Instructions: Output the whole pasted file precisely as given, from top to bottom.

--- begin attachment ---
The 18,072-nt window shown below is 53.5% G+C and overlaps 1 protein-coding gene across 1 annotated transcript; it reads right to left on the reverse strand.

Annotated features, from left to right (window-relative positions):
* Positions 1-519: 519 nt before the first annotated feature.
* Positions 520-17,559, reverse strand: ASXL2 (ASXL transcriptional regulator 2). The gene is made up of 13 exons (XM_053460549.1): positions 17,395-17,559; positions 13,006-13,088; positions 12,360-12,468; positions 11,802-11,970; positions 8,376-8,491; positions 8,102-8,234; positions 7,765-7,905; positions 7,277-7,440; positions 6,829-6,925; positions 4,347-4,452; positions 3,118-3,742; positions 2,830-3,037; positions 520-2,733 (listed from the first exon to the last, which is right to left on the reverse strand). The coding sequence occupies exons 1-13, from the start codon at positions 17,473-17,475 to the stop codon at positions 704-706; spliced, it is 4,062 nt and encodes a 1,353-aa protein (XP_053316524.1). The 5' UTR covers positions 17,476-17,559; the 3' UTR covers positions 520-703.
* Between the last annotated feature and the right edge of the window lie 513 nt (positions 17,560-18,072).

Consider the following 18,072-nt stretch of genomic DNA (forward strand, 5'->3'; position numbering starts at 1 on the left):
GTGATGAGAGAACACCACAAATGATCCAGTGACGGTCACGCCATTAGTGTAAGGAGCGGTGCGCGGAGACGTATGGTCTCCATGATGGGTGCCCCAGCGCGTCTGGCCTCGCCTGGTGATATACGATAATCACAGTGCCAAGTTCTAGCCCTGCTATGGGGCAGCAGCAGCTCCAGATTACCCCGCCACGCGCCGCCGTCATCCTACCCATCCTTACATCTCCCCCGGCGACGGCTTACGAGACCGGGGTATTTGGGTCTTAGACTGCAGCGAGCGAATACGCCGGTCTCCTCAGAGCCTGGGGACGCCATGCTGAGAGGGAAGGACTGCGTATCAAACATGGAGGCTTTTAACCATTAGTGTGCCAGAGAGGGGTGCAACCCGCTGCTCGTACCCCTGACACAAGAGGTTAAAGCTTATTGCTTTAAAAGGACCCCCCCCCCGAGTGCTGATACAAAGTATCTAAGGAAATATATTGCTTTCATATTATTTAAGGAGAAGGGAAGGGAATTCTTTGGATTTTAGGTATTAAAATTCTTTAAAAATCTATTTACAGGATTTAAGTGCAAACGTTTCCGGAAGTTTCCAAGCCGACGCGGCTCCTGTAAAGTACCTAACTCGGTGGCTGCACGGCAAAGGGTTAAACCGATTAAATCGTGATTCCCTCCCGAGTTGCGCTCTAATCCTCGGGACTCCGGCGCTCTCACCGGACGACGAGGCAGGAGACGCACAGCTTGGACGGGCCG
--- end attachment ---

The 18,072-nt window shown below is 53.5% G+C and overlaps 1 protein-coding gene across 1 annotated transcript; it reads right to left on the reverse strand.

Annotated features, from left to right (window-relative positions):
* Positions 1-519: 519 nt before the first annotated feature.
* Positions 520-17,559, reverse strand: ASXL2 (ASXL transcriptional regulator 2). The gene is made up of 13 exons (XM_053460549.1): positions 17,395-17,559; positions 13,006-13,088; positions 12,360-12,468; positions 11,802-11,970; positions 8,376-8,491; positions 8,102-8,234; positions 7,765-7,905; positions 7,277-7,440; positions 6,829-6,925; positions 4,347-4,452; positions 3,118-3,742; positions 2,830-3,037; positions 520-2,733 (listed from the first exon to the last, which is right to left on the reverse strand). The coding sequence occupies exons 1-13, from the start codon at positions 17,473-17,475 to the stop codon at positions 704-706; spliced, it is 4,062 nt and encodes a 1,353-aa protein (XP_053316524.1). The 5' UTR covers positions 17,476-17,559; the 3' UTR covers positions 520-703.
* Between the last annotated feature and the right edge of the window lie 513 nt (positions 17,560-18,072).

Consider the following 18,072-nt stretch of genomic DNA (forward strand, 5'->3'; position numbering starts at 1 on the left):
GTGATGAGAGAACACCACAAATGATCCAGTGACGGTCACGCCATTAGTGTAAGGAGCGGTGCGCGGAGACGTATGGTCTCCATGATGGGTGCCCCAGCGCGTCTGGCCTCGCCTGGTGATATACGATAATCACAGTGCCAAGTTCTAGCCCTGCTATGGGGCAGCAGCAGCTCCAGATTACCCCGCCACGCGCCGCCGTCATCCTACCCATCCTTACATCTCCCCCGGCGACGGCTTACGAGACCGGGGTATTTGGGTCTTAGACTGCAGCGAGCGAATACGCCGGTCTCCTCAGAGCCTGGGGACGCCATGCTGAGAGGGAAGGACTGCGTATCAAACATGGAGGCTTTTAACCATTAGTGTGCCAGAGAGGGGTGCAACCCGCTGCTCGTACCCCTGACACAAGAGGTTAAAGCTTATTGCTTTAAAAGGACCCCCCCCCCGAGTGCTGATACAAAGTATCTAAGGAAATATATTGCTTTCATATTATTTAAGGAGAAGGGAAGGGAATTCTTTGGATTTTAGGTATTAAAATTCTTTAAAAATCTATTTACAGGATTTAAGTGCAAACGTTTCCGGAAGTTTCCAAGCCGACGCGGCTCCTGTAAAGTACCTAACTCGGTGGCTGCACGGCAAAGGGTTAAACCGATTAAATCGTGATTCCCTCCCGAGTTGCGCTCTAATCCTCGGGACTCCGGCGCTCTCACCGGACGACGAGGCAGGAGACGCACAGCTTGGACGGGCCG